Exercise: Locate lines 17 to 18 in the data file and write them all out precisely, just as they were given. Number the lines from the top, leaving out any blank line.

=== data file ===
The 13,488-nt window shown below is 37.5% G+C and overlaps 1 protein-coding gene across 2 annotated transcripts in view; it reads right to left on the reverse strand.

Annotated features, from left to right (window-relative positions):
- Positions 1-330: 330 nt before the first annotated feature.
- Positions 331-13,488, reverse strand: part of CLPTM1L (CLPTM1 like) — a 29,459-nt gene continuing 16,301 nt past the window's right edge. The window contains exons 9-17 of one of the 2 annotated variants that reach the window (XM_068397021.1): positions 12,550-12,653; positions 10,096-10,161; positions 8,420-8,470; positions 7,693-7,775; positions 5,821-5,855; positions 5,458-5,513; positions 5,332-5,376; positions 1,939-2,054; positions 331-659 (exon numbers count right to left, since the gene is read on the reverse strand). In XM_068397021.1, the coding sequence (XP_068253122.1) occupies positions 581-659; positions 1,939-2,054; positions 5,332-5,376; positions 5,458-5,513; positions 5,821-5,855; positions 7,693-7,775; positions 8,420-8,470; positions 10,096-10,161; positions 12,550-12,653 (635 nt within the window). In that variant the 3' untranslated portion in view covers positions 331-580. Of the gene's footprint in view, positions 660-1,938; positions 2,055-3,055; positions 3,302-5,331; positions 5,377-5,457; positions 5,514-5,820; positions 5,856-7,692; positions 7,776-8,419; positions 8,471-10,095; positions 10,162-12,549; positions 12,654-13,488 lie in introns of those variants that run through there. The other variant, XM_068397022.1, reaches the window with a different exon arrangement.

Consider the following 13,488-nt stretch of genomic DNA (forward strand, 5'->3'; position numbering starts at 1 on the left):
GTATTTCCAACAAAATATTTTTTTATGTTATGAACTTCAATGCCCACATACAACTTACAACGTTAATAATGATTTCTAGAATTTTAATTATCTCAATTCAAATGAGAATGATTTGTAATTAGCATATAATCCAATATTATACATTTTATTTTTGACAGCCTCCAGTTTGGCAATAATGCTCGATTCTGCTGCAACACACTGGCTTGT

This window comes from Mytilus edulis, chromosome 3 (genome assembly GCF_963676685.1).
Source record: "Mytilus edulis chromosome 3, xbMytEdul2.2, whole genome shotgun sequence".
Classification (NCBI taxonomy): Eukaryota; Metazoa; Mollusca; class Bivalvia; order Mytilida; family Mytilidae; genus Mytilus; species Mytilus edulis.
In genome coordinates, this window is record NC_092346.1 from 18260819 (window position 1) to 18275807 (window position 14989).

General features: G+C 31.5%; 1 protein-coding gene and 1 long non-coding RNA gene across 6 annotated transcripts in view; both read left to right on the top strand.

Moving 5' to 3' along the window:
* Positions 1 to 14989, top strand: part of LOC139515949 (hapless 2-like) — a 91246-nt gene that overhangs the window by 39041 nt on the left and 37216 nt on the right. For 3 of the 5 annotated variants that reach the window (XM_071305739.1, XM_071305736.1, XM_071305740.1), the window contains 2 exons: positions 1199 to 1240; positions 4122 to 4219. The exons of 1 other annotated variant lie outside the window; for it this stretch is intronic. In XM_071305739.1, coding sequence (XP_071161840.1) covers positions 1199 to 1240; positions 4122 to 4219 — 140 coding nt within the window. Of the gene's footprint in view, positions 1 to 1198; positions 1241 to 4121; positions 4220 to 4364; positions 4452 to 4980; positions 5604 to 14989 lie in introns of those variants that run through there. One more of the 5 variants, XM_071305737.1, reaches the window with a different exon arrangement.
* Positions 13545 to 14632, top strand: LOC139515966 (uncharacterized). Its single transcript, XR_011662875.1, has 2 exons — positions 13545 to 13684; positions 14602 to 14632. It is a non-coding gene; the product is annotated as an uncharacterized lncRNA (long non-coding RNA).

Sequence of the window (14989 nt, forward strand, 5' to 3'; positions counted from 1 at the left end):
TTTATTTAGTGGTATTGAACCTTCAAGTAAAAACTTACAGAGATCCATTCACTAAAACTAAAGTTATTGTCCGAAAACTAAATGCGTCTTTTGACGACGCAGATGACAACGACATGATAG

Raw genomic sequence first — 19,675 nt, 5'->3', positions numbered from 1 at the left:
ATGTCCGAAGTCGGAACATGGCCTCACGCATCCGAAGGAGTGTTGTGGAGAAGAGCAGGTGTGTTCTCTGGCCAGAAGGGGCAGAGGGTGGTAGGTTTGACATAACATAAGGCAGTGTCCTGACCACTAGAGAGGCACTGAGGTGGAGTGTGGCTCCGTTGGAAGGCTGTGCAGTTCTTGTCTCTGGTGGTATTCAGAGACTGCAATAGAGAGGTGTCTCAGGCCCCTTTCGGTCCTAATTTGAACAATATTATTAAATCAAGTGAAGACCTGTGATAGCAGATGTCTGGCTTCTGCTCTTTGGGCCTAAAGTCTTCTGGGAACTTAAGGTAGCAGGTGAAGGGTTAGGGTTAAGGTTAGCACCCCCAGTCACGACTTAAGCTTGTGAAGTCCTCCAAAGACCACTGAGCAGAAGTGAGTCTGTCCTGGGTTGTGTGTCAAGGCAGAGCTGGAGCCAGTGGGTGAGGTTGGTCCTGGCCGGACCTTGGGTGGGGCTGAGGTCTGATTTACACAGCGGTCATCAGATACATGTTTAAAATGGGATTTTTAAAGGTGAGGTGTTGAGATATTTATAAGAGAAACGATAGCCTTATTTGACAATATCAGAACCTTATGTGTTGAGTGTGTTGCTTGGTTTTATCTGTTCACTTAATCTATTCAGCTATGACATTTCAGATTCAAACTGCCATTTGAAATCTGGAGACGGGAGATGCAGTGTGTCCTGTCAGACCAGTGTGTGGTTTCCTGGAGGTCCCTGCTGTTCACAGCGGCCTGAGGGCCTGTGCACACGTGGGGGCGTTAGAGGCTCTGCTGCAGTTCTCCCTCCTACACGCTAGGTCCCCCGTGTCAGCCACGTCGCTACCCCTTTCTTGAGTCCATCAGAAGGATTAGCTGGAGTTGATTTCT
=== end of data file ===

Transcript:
Raw genomic sequence first — 19,675 nt, 5'->3', positions numbered from 1 at the left:
ATGTCCGAAGTCGGAACATGGCCTCACGCATCCGAAGGAGTGTTGTGGAGAAGAGCAGGTGTGTTCTCTGGCCAGAAGGGGCAGAGGGTGGTAGGTTTGACATAACATAAGGCAGTGTCCTGACCACTAGAGAGGCACTGAGGTGGAGTGTGGCTCCGTTGGAAGGCTGTGCAGTTCTTGTCTCTGGTGGTATTCAGAGACTGCAATAGAGAGGTGTCTCAGGCCCCTTTCGGTCCTAATTTGAACAATATTATTAAATCAAGTGAAGACCTGTGATAGCAGATGTCTGGCTTCTGCTCTTTGGGCCTAAAGTCTTCTGGGAACTTAAGGTAGCAGGTGAAGGGTTAGGGTTAAGGTTAGCACCCCCAGTCACGACTTAAGCTTGTGAAGTCCTCCAAAGACCACTGAGCAGAAGTGAGTCTGTCCTGGGTTGTGTGTCAAGGCAGAGCTGGAGCCAGTGGGTGAGGTTGGTCCTGGCCGGACCTTGGGTGGGGCTGAGGTCTGATTTACACAGCGGTCATCAGATACATGTTTAAAATGGGATTTTTAAAGGTGAGGTGTTGAGATATTTATAAGAGAAACGATAGCCTTATTTGACAATATCAGAACCTTATGTGTTGAGTGTGTTGCTTGGTTTTATCTGTTCACTTAATCTATTCAGCTATGACATTTCAGATTCAAACTGCCATTTGAAATCTGGAGACGGGAGATGCAGTGTGTCCTGTCAGACCAGTGTGTGGTTTCCTGGAGGTCCCTGCTGTTCACAGCGGCCTGAGGGCCTGTGCACACGTGGGGGCGTTAGAGGCTCTGCTGCAGTTCTCCCTCCTACACGCTAGGTCCCCCGTGTCAGCCACGTCGCTACCCCTTTCTTGAGTCCATCAGAAGGATTAGCTGGAGTTGATTTCT